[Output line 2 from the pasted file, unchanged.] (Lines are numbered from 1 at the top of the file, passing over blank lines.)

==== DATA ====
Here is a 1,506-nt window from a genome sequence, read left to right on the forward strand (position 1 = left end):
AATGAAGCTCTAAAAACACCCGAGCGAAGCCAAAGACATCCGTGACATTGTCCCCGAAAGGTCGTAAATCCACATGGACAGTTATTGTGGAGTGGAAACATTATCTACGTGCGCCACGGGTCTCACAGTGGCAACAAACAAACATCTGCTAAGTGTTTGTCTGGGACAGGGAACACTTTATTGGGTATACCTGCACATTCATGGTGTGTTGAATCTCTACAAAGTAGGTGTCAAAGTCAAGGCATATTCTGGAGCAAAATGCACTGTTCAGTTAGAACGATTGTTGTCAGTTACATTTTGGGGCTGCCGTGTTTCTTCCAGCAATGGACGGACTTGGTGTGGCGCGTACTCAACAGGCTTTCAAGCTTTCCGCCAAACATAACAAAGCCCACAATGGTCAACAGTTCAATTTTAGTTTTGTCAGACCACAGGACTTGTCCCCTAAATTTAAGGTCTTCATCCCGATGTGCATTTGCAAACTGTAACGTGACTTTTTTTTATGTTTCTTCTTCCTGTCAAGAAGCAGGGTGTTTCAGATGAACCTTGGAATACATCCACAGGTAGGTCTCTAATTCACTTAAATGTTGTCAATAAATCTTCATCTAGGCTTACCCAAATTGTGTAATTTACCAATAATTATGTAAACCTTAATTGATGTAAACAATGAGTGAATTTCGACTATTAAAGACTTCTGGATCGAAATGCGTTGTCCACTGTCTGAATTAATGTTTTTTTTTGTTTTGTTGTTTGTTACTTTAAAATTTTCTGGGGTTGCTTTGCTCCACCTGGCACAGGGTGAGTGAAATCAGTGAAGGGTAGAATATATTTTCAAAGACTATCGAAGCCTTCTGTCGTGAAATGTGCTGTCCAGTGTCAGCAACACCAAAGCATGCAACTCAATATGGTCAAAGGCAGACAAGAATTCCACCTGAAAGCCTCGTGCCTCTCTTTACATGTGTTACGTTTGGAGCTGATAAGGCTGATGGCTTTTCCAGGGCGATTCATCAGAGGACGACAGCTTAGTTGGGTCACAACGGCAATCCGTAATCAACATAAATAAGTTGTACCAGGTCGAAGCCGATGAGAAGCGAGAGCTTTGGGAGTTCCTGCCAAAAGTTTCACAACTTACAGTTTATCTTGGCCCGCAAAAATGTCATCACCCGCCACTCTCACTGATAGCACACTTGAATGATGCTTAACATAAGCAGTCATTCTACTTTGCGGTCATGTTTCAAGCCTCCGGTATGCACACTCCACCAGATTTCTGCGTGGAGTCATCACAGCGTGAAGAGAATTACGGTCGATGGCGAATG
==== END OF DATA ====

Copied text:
AATGAAGCTCTAAAAACACCCGAGCGAAGCCAAAGACATCCGTGACATTGTCCCCGAAAGGTCGTAAATCCACATGGACAGTTATTGTGGAGTGGAAACATTATCTACGTGCGCCACGGGTCTCACAGTGGCAACAAACAAACATCTGCTAAGTGTTTGTCTGGGACAGGGAACACTTTATTGGGTATACCTGCACATTCATGGTGTGTTGAATCTCTACAAAGTAGGTGTCAAAGTCAAGGCATATTCTGGAGCAAAATGCACTGTTCAGTTAGAACGATTGTTGTCAGTTACATTTTGGGGCTGCCGTGTTTCTTCCAGCAATGGACGGACTTGGTGTGGCGCGTACTCAACAGGCTTTCAAGCTTTCCGCCAAACATAACAAAGCCCACAATGGTCAACAGTTCAATTTTAGTTTTGTCAGACCACAGGACTTGTCCCCTAAATTTAAGGTCTTCATCCCGATGTGCATTTGCAAACTGTAACGTGACTTTTTTTTATGTTTCTTCTTCCTGTCAAGAAGCAGGGTGTTTCAGATGAACCTTGGAATACATCCACAGGTAGGTCTCTAATTCACTTAAATGTTGTCAATAAATCTTCATCTAGGCTTACCCAAATTGTGTAATTTACCAATAATTATGTAAACCTTAATTGATGTAAACAATGAGTGAATTTCGACTATTAAAGACTTCTGGATCGAAATGCGTTGTCCACTGTCTGAATTAATGTTTTTTTTTGTTTTGTTGTTTGTTACTTTAAAATTTTCTGGGGTTGCTTTGCTCCACCTGGCACAGGGTGAGTGAAATCAGTGAAGGGTAGAATATATTTTCAAAGACTATCGAAGCCTTCTGTCGTGAAATGTGCTGTCCAGTGTCAGCAACACCAAAGCATGCAACTCAATATGGTCAAAGGCAGACAAGAATTCCACCTGAAAGCCTCGTGCCTCTCTTTACATGTGTTACGTTTGGAGCTGATAAGGCTGATGGCTTTTCCAGGGCGATTCATCAGAGGACGACAGCTTAGTTGGGTCACAACGGCAATCCGTAATCAACATAAATAAGTTGTACCAGGTCGAAGCCGATGAGAAGCGAGAGCTTTGGGAGTTCCTGCCAAAAGTTTCACAACTTACAGTTTATCTTGGCCCGCAAAAATGTCATCACCCGCCACTCTCACTGATAGCACACTTGAATGATGCTTAACATAAGCAGTCATTCTACTTTGCGGTCATGTTTCAAGCCTCCGGTATGCACACTCCACCAGATTTCTGCGTGGAGTCATCACAGCGTGAAGAGAATTACGGTCGATGGCGAATG